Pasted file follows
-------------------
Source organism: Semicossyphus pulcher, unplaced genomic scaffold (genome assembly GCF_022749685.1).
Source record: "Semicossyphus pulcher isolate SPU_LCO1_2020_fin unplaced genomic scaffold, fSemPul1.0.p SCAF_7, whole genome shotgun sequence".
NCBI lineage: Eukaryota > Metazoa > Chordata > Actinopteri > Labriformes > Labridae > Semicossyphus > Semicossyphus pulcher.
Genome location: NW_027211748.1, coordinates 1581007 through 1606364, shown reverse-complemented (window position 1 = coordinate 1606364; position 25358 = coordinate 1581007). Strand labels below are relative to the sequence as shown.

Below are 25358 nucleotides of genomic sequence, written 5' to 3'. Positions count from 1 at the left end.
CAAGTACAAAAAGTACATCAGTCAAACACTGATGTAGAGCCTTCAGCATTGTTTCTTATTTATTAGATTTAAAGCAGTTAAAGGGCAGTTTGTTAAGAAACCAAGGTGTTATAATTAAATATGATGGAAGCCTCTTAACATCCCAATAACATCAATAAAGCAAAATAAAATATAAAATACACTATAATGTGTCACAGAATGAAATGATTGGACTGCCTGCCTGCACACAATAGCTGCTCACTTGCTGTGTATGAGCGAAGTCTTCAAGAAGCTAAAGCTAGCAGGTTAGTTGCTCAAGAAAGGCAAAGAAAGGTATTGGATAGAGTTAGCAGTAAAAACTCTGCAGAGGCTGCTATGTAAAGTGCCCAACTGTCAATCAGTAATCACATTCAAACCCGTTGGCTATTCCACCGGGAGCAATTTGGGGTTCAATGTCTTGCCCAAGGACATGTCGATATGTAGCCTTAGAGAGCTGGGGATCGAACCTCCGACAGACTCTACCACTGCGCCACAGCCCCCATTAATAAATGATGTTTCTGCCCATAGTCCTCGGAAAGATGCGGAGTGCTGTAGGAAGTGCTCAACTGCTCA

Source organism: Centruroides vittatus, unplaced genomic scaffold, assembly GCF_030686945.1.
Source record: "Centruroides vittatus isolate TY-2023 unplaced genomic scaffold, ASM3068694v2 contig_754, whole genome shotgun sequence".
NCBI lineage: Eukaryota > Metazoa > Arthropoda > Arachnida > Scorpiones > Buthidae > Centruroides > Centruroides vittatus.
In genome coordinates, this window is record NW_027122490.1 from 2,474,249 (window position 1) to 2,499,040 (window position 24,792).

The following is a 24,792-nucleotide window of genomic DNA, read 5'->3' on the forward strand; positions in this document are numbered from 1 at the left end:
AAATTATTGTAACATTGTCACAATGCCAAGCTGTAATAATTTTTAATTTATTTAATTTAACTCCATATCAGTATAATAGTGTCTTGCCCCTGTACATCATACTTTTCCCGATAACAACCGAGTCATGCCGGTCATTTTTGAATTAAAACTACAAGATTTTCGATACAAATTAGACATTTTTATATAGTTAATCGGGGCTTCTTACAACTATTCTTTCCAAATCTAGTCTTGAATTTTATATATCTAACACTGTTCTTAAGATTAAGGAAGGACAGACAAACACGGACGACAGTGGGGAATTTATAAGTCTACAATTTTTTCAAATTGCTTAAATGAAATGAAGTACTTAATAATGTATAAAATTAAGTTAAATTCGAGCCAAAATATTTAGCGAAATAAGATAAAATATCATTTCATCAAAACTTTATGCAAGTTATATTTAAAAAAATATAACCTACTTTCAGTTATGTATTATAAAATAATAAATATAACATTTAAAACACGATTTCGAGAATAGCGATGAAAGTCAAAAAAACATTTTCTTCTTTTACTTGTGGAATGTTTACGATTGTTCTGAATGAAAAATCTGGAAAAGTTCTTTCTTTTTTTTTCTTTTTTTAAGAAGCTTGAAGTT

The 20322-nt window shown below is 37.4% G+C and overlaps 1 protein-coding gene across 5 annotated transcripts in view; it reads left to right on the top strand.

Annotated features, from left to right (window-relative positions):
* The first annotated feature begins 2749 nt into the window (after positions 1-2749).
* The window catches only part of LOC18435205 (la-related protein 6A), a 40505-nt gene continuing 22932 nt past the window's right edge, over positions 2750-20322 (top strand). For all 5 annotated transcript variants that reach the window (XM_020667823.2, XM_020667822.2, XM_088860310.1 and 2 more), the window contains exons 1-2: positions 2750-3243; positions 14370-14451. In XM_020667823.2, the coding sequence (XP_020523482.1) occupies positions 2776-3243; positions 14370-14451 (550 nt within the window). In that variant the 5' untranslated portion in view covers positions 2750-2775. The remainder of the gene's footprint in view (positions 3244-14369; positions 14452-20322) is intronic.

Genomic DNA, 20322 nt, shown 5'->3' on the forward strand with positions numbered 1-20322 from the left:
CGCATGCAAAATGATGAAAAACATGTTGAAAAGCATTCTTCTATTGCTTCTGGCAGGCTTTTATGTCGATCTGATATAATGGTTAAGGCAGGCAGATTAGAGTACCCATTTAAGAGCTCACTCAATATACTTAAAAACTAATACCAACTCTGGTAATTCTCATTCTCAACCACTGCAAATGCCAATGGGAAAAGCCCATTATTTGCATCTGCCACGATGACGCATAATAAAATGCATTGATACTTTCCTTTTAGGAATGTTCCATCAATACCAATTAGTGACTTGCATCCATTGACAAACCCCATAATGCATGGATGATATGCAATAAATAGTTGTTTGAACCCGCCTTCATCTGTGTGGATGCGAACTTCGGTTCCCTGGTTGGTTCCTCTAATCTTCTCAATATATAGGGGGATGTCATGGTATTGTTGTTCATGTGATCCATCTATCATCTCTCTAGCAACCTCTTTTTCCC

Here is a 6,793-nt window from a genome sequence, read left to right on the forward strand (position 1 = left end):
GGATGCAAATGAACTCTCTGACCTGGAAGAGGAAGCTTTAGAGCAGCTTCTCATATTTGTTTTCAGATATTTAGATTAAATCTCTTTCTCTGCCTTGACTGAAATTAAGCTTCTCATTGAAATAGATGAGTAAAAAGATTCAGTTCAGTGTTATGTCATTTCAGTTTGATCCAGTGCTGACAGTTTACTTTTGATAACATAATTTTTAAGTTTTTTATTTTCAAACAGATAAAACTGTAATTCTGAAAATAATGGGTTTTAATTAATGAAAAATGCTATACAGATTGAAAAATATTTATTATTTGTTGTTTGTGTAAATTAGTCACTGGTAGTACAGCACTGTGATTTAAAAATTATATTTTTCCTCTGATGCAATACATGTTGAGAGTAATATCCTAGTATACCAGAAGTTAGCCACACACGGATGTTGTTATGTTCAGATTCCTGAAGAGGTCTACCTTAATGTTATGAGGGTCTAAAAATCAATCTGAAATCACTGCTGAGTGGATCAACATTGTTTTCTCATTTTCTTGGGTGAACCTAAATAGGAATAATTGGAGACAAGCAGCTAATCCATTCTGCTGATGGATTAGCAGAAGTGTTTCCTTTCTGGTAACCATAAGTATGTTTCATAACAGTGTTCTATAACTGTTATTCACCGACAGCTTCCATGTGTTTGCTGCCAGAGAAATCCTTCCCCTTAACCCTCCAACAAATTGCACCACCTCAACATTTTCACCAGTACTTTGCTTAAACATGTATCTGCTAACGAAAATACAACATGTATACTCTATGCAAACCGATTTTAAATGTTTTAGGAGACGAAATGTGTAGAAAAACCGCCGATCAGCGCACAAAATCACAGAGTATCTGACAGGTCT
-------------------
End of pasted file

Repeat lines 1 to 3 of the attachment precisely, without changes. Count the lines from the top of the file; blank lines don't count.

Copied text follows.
Source organism: Semicossyphus pulcher, unplaced genomic scaffold (genome assembly GCF_022749685.1).
Source record: "Semicossyphus pulcher isolate SPU_LCO1_2020_fin unplaced genomic scaffold, fSemPul1.0.p SCAF_7, whole genome shotgun sequence".
NCBI lineage: Eukaryota > Metazoa > Chordata > Actinopteri > Labriformes > Labridae > Semicossyphus > Semicossyphus pulcher.